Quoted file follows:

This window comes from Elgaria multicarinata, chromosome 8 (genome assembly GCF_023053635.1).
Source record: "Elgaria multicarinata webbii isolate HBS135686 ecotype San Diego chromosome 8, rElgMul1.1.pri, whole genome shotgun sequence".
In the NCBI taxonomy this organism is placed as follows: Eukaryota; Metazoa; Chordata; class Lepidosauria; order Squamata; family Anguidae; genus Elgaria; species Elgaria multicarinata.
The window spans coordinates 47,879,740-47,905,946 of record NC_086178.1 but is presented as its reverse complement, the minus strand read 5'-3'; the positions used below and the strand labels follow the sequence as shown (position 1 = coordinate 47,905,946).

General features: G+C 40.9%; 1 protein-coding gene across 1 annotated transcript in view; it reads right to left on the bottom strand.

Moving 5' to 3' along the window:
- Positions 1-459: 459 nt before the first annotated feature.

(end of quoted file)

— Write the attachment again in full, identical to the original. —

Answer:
This window comes from Elgaria multicarinata, chromosome 8 (genome assembly GCF_023053635.1).
Source record: "Elgaria multicarinata webbii isolate HBS135686 ecotype San Diego chromosome 8, rElgMul1.1.pri, whole genome shotgun sequence".
In the NCBI taxonomy this organism is placed as follows: Eukaryota; Metazoa; Chordata; class Lepidosauria; order Squamata; family Anguidae; genus Elgaria; species Elgaria multicarinata.
The window spans coordinates 47,879,740-47,905,946 of record NC_086178.1 but is presented as its reverse complement, the minus strand read 5'-3'; the positions used below and the strand labels follow the sequence as shown (position 1 = coordinate 47,905,946).

General features: G+C 40.9%; 1 protein-coding gene across 1 annotated transcript in view; it reads right to left on the bottom strand.

Moving 5' to 3' along the window:
- Positions 1-459: 459 nt before the first annotated feature.